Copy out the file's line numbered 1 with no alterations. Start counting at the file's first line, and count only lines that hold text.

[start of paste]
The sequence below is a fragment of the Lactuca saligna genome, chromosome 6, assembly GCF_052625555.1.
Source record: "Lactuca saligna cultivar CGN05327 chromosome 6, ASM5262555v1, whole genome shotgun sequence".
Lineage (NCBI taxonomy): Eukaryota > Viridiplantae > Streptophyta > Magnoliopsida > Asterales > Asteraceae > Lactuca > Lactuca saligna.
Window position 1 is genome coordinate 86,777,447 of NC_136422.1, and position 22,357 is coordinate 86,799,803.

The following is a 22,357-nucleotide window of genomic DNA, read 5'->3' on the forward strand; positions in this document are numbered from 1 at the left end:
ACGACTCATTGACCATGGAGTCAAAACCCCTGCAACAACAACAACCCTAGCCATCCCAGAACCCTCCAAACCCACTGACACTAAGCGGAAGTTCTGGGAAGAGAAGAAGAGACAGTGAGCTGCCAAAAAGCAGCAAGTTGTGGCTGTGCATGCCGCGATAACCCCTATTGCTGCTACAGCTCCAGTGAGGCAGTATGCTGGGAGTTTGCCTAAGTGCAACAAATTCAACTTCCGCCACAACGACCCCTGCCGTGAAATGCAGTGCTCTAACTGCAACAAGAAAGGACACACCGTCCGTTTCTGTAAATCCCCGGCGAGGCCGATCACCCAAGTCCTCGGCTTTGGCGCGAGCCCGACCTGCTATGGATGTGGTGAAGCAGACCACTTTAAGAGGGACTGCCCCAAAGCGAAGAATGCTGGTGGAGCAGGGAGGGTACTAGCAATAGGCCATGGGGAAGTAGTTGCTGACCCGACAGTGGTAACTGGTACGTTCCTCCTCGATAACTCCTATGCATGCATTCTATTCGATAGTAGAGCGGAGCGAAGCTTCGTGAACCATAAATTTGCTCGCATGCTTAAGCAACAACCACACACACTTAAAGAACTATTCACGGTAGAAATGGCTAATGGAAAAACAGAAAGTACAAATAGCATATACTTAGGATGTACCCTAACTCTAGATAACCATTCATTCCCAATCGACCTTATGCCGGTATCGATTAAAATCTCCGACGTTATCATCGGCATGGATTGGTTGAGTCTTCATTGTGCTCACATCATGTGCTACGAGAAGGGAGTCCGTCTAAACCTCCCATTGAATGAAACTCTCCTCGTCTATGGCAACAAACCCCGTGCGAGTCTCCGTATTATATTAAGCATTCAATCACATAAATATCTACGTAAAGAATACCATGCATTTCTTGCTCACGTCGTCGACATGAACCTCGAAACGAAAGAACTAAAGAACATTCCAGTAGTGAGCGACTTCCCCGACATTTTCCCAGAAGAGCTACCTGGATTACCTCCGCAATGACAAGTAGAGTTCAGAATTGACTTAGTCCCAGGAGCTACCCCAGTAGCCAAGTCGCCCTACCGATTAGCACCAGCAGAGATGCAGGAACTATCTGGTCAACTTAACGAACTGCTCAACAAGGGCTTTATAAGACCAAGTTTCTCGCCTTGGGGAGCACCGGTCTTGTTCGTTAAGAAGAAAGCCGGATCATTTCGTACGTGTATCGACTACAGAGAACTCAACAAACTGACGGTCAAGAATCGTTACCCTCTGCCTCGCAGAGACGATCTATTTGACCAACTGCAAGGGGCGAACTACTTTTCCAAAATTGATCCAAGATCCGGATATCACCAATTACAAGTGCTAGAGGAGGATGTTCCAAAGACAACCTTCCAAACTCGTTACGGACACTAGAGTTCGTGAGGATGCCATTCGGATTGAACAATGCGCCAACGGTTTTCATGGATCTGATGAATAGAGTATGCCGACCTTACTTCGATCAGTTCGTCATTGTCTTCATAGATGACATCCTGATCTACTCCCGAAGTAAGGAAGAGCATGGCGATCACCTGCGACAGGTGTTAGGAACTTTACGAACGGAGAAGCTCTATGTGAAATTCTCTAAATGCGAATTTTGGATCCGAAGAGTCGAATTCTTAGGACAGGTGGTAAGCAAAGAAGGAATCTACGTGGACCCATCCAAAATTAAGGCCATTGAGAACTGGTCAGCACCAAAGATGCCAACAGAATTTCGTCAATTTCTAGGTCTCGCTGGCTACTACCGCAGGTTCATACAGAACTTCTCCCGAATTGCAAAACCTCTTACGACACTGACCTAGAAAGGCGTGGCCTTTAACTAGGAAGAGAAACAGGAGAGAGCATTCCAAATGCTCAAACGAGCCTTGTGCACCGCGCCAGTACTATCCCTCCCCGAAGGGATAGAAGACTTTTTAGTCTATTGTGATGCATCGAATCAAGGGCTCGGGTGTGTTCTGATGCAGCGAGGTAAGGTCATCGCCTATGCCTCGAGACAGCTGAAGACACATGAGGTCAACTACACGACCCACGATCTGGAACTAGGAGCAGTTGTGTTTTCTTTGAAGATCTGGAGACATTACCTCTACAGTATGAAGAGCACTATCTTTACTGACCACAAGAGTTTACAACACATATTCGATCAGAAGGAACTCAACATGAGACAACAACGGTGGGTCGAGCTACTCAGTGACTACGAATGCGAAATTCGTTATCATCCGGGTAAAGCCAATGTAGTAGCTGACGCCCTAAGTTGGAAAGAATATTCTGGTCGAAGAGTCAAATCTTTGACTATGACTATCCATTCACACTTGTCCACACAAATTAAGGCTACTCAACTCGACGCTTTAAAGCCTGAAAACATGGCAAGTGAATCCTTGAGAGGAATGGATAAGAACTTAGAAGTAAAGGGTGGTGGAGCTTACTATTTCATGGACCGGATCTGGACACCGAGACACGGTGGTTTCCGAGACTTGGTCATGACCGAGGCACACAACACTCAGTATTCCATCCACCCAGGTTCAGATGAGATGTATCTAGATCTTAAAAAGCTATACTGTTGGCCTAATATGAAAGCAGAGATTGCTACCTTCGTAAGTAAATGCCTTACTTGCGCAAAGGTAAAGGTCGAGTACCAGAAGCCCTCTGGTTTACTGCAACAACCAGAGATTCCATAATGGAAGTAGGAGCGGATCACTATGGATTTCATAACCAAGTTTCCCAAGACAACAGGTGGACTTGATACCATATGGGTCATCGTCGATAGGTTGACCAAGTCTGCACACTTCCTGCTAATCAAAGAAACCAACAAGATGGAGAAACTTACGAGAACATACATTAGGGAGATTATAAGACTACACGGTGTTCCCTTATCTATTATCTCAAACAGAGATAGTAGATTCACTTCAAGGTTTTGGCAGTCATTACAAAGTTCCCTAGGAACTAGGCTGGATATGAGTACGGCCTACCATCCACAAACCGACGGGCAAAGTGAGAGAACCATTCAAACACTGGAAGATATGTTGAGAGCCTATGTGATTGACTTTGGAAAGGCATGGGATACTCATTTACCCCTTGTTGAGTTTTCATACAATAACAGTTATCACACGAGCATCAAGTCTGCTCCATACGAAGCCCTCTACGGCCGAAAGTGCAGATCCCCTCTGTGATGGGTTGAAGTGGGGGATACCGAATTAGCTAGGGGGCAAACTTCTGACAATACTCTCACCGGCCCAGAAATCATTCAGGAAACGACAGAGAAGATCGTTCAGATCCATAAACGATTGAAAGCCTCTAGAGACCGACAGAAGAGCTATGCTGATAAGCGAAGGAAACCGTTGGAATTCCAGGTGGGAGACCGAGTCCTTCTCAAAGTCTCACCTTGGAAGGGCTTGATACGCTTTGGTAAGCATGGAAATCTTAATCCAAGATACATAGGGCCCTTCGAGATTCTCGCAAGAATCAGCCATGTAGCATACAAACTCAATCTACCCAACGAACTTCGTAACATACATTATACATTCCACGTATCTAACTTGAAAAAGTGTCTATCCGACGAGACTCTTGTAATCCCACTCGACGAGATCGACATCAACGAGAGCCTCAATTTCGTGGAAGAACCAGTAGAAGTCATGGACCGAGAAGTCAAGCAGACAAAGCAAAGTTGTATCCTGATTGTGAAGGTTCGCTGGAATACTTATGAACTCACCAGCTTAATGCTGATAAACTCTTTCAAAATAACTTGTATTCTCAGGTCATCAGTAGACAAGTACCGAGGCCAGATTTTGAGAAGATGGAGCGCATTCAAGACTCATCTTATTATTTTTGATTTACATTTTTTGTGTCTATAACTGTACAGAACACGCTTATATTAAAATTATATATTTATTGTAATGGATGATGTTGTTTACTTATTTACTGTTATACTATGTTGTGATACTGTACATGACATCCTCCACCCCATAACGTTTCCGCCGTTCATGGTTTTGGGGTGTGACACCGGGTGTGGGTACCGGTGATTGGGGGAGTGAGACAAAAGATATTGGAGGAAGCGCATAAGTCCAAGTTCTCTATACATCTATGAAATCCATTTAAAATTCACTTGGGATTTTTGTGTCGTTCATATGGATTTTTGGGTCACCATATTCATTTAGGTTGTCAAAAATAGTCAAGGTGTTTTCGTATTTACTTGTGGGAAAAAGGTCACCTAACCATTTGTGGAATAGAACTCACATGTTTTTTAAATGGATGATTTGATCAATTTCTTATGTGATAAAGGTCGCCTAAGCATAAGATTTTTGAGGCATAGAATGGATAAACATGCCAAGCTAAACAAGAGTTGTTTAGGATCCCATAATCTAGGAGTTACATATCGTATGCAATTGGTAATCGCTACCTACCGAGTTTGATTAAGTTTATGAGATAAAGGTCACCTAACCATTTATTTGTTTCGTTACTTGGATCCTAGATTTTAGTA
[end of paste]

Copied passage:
The sequence below is a fragment of the Lactuca saligna genome, chromosome 6, assembly GCF_052625555.1.